GREEN CHAIR GALLERY IN UK RECENTLY FEATURED THE WORK OF BRITISH ARTIST, PHIL JOHNS. SICA CAME ACROSS THIS WONDERFUL PIECE BY PHIL JOHNS ON HIS WORK AND HIS LIFE IN ART ON JOHNS' WEBSITE. THE ARTICLE WAS ORIGINALLY PUBLISHED IN THE ART OF ENGLANDMAGAZINE. SICA FELT JOHN'S PIECE WOULD RESONATE WITH OUR AUDIENCE. WE REPRINT THE ARTICLE HERE, WITH THANKS TO THE ART OF ENGLAND MAGAZINE AND PHIL JOHNS WEBSITE:
Phil Johns reflects on his life in art...
“I am convinced that people that just look for words to describe art completely miss what is in a good work, for words describe the known image; good art is indescribable and that is why it’s usually an irritant... I like the idea of reverie, image and imagination, but reverie and imagination are the true art, indestructible, because whatever your medium it is not the image.”
Whenever I’m in a fog about my work, I frequently turn to Terry Frost for clarification. Disambiguating abstract art can be ‘irritating’ when perhaps a little ‘reverie’ is the simpler and more prudent option.
I always feel that I was born too late. How I would have loved to have been working at the time of the Abstract Expressionists in New York or to have been around the St Ives school in the Fifties and Sixties when the truly ground breaking work was being perpetuated by the likes of Heron, Nicholson, Hepworth, Frost and Hilton. I suppose part of me feels that painting isn’t really taken seriously anymore and it is the conceptualists that grab all the headlines. The genie is out of the bottle and I suspect it’s not going back in.
From the very earliest that I can remember, I always wanted to be an artist. My career has meandered through many phases and adventures. Although I had always painted, I started as a lowly paste-up artist in a London design studio in the early Seventies. In this pre-micro-chip era, a tub of cow gum, a sharp scalpel and a couple of decent ruling pens were de rigueur. Graphic design was a very hands-on and time-consuming business, and during this time I was able to hone many skills which have come in handy frequently throughout my working life. I became a freelance designer and managed to develop reasonable business skills and worked on a great many projects. I worked on accounts for Tate and Lyle, and Nestlé; illustrated various publications; designed album covers, book jackets and greeting cards; and much more. By the late Eighties the studio Apple computer had arrived, which meant I had pretty much become an anachronism.
I threw caution to the wind and decided that I would become a ‘proper’ artist: do what I had always wanted to do and paint for a living. I applied the same work ethos to this new practice and painted a much varied portfolio of work. After all, illustrators can do anything, can’t they? I say this seriously because when working commercially there is no time to develop a ‘style’. You have to be able to adapt to whatever the brief – at least, if you want to feed the kids, you do. I painted portraits, musical and Venetian themes and I started to publish my own limited edition prints. I soon developed a group of galleries to exhibit with and supplied the likes of Harrods, Liberty’s and John Lewis. On top of this I was running two galleries of my own. Then the nightmares started! Galleries and outlets were devouring more work than I could produce and the pressure was horrendous. I became a sort of human sausage machine churning out work; I wasn’t enjoying any of it and seriously considered giving the whole thing up. I had read that before his untimely death, the comedian Eric Morcambe was tired of being funny. I thought that if he could feel that way about his career then I certainly could about mine.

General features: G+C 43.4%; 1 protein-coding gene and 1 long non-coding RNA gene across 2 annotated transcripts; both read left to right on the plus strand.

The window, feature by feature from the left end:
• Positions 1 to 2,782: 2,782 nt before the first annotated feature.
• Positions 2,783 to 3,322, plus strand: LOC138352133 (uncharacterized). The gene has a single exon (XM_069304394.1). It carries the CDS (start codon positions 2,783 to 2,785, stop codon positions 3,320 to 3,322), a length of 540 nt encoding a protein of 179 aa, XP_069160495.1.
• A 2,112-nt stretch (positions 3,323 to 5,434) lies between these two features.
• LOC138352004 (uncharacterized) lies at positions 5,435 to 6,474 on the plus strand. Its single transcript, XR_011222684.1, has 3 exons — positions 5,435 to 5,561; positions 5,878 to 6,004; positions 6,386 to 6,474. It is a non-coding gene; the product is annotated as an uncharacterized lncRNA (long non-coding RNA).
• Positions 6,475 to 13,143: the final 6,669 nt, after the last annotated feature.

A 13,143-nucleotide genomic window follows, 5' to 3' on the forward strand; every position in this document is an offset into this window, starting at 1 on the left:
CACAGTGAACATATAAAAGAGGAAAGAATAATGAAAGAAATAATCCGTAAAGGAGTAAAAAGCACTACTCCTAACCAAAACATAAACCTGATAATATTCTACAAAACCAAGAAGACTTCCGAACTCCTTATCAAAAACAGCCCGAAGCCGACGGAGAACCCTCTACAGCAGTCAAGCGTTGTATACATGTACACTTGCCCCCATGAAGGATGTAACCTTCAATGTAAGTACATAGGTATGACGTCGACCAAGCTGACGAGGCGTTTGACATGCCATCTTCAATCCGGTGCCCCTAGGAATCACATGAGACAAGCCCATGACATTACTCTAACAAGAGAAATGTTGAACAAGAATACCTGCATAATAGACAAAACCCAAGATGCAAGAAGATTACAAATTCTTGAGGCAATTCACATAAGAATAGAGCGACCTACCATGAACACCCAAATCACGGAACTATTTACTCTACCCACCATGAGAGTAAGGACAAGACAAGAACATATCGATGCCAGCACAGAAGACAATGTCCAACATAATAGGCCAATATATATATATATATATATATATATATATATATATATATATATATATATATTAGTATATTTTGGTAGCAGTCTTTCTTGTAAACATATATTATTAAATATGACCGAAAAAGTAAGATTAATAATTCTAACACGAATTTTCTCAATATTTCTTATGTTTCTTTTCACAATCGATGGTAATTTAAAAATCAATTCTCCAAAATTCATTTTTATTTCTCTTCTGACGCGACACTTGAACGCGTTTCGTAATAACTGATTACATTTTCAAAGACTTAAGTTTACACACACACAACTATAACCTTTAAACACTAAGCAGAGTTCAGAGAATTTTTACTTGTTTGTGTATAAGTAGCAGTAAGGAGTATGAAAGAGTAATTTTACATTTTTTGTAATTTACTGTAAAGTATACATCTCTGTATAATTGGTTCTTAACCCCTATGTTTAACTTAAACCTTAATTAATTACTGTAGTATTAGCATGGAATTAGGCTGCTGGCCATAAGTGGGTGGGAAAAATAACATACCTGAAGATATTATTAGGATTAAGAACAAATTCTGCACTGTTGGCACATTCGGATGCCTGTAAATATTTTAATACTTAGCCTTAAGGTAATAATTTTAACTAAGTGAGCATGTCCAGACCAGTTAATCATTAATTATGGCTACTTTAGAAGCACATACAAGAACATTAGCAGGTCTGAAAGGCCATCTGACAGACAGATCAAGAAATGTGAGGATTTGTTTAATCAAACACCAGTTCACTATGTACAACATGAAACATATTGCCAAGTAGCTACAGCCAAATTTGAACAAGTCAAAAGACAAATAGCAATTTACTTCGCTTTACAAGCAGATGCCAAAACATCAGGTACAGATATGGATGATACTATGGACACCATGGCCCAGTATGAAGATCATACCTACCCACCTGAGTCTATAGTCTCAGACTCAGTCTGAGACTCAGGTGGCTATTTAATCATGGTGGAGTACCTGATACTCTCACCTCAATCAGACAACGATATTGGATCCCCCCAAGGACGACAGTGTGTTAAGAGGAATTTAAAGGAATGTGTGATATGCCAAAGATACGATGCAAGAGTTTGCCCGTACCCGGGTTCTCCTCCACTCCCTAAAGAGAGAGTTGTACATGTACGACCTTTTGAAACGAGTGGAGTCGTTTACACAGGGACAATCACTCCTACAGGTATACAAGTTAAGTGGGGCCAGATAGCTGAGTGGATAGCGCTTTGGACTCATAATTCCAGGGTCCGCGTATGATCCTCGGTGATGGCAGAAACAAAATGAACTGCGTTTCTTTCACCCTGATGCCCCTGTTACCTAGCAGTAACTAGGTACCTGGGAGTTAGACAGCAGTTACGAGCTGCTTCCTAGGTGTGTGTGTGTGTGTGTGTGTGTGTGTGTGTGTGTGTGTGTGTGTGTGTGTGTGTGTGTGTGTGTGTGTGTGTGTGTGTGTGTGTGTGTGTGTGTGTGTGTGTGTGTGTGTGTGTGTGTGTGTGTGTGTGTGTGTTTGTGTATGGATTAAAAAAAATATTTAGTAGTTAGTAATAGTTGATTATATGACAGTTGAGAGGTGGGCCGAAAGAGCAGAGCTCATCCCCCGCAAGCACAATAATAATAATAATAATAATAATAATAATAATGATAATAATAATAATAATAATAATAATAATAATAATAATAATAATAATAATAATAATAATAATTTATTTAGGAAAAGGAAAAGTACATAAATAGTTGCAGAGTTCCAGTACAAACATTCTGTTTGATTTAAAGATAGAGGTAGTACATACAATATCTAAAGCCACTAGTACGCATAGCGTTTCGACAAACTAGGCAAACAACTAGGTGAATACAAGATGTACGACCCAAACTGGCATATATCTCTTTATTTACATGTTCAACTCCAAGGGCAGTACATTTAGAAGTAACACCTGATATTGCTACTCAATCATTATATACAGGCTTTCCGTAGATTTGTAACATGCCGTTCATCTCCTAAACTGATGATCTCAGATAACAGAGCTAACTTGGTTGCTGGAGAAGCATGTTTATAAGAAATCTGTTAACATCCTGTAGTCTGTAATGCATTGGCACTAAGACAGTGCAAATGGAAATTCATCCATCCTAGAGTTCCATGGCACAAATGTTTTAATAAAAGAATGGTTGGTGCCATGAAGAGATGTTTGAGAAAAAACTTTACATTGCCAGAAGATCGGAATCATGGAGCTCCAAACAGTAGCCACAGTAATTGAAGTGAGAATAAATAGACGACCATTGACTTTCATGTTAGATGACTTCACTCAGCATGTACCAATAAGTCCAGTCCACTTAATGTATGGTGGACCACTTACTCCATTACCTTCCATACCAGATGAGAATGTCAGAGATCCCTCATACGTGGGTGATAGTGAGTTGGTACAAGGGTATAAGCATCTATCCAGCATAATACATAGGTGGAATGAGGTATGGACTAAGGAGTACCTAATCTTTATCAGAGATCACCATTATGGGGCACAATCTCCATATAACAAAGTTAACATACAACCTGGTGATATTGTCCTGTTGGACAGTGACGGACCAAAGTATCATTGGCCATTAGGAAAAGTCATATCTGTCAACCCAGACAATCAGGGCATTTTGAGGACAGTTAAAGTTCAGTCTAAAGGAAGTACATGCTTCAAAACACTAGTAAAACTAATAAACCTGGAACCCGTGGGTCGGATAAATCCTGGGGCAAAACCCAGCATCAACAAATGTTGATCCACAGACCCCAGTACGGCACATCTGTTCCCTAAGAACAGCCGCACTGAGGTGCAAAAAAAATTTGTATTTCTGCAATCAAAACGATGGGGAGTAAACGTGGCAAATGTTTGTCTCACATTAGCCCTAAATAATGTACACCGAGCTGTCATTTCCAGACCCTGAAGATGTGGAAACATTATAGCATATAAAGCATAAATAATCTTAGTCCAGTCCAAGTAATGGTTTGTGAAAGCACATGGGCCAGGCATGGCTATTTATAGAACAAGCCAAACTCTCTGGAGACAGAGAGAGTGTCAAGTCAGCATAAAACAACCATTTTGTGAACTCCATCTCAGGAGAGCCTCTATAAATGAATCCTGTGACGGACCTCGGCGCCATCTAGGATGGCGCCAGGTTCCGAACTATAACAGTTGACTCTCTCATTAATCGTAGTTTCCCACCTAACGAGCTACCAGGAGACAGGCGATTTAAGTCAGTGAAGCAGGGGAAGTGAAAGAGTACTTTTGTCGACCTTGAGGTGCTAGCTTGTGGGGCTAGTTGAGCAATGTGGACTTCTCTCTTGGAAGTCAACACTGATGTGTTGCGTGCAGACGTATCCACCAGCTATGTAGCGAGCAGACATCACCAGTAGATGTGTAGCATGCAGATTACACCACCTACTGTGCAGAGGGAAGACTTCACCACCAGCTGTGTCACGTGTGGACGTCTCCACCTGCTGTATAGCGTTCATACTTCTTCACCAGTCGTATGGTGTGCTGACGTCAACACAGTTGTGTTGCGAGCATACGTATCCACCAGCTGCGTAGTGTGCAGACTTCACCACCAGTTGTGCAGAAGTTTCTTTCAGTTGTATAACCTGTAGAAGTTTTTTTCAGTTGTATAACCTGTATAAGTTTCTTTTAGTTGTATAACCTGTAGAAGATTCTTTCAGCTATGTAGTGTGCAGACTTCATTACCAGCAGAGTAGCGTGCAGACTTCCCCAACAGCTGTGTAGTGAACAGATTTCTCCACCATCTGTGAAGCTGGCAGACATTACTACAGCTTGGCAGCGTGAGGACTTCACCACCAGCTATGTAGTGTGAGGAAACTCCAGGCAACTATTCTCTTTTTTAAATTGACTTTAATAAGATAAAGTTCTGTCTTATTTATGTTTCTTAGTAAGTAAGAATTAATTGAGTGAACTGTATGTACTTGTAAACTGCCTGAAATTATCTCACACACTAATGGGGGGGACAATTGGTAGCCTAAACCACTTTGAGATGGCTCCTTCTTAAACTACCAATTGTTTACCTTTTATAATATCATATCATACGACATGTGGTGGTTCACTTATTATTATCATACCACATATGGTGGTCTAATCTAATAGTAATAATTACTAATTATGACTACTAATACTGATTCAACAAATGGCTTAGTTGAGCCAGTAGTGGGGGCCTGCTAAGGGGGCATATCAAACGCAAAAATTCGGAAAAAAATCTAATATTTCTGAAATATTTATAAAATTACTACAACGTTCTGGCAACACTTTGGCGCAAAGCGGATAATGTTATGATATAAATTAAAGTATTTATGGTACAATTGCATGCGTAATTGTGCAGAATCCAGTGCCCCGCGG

It was now into the new millennium and I was disillusioned and depressed.
My wife suggested a holiday. She suggested St Ives in Cornwall as it was somewhere she had been before and was convinced that I would like it. She was right! I did like it and it has become a regular sojourn ever since. The place just does something for an artist. It was here that all those great artistic luminaries that I had heard of, but not paid much attention to, had ploughed the ground, so to speak, and very often in the most difficult of circumstances. Even Mark Rothko had checked the place out. For these artists, figuration had been pretty much abandoned for abstraction. Because of my background, abstract was something that I admired, but felt was from another orbit. It was, however, intensely compelling. So it was back to square one. I studied the works of the St Ives artists alongside those of Diebenkorn, Soulages, Rothko, Motherwell et al and this brings me back to where I started – where was I when all of this creativity was going on?
Where was I to start? Terry Frost provided the answer. ‘Reverie’ – a state of dreamy meditation or fanciful musing: lost in reverie. Pulling an image out of your imagination is no small thing. It was much easier to refer to a piece of reference material or paint in front of the subject. Now, for my part, the painting is the subject.
Simple shapes and forms form the basis of a piece of work together with the use of vibrant colour. Some of my shapes can be informed by an ancient place of worship, something imagined from a piece of music or simply from something that has stuck in my memory from times past. Colours can be an emanation of light or can be concerned with the sublime.
It seems only right to finish with a turn of phrase from Sir Terry Frost. When the 1968 painting Colour down the Side was used by British Airways on its plane tails, he referred to it as “one of the best I’ve ever done; a real humdinger”. It may not be the usual art speak, but I can only hope to produce the odd ‘humdinger’ of my own.
top: Hinba series No. 10, monotype
left top to bottom: Abstract series No. 12, acrylic and collage on panel. Hinba series No. 14, monotype Phil Johns